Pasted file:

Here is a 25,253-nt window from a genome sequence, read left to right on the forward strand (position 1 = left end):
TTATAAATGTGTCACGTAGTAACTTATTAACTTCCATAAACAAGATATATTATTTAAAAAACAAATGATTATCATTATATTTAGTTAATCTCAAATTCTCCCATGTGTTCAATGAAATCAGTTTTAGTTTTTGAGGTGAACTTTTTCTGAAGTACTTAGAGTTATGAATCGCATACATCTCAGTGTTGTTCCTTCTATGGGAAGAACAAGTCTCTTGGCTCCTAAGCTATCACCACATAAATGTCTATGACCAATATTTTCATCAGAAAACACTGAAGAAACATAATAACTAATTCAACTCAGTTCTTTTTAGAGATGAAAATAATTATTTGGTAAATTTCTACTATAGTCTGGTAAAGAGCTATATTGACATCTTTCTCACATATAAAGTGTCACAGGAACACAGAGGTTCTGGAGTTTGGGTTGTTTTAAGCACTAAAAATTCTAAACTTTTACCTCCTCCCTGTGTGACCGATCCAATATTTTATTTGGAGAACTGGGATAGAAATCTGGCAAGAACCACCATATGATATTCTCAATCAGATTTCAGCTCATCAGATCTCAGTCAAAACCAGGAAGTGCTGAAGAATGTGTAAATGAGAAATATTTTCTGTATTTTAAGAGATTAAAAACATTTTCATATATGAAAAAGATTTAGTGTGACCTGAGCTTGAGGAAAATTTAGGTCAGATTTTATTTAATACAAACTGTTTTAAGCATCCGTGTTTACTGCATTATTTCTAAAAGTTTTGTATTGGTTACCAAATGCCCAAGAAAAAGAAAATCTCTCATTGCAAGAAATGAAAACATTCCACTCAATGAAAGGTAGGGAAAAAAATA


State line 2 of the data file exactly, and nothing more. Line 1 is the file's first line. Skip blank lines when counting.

TTATAAATGTGTCACGTAGTAACTTATTAACTTCCATAAACAAGATATATTATTTAAAAAACAAATGATTATCATTATATTTAGTTAATCTCAAATTCTCCCATGTGTTCAATGAAATCAGTTTTAGTTTTTGAGGTGAACTTTTTCTGAAGTACTTAGAGTTATGAATCGCATACATCTCAGTGTTGTTCCTTCTATGGGAAGAACAAGTCTCTTGGCTCCTAAGCTATCACCACATAAATGTCTATGACCAATATTTTCATCAGAAAACACTGAAGAAACATAATAACTAATTCAACTCAGTTCTTTTTAGAGATGAAAATAATTATTTGGTAAATTTCTACTATAGTCTGGTAAAGAGCTATATTGACATCTTTCTCACATATAAAGTGTCACAGGAACACAGAGGTTCTGGAGTTTGGGTTGTTTTAAGCACTAAAAATTCTAAACTTTTACCTCCTCCCTGTGTGACCGATCCAATATTTTATTTGGAGAACTGGGATAGAAATCTGGCAAGAACCACCATATGATATTCTCAATCAGATTTCAGCTCATCAGATCTCAGTCAAAACCAGGAAGTGCTGAAGAATGTGTAAATGAGAAATATTTTCTGTATTTTAAGAGATTAAAAACATTTTCATATATGAAAAAGATTTAGTGTGACCTGAGCTTGAGGAAAATTTAGGTCAGATTTTATTTAATACAAACTGTTTTAAGCATCCGTGTTTACTGCATTATTTCTAAAAGTTTTGTATTGGTTACCAAATGCCCAAGAAAAAGAAAATCTCTCATTGCAAGAAATGAAAACATTCCACTCAATGAAAGGTAGGGAAAAAAATA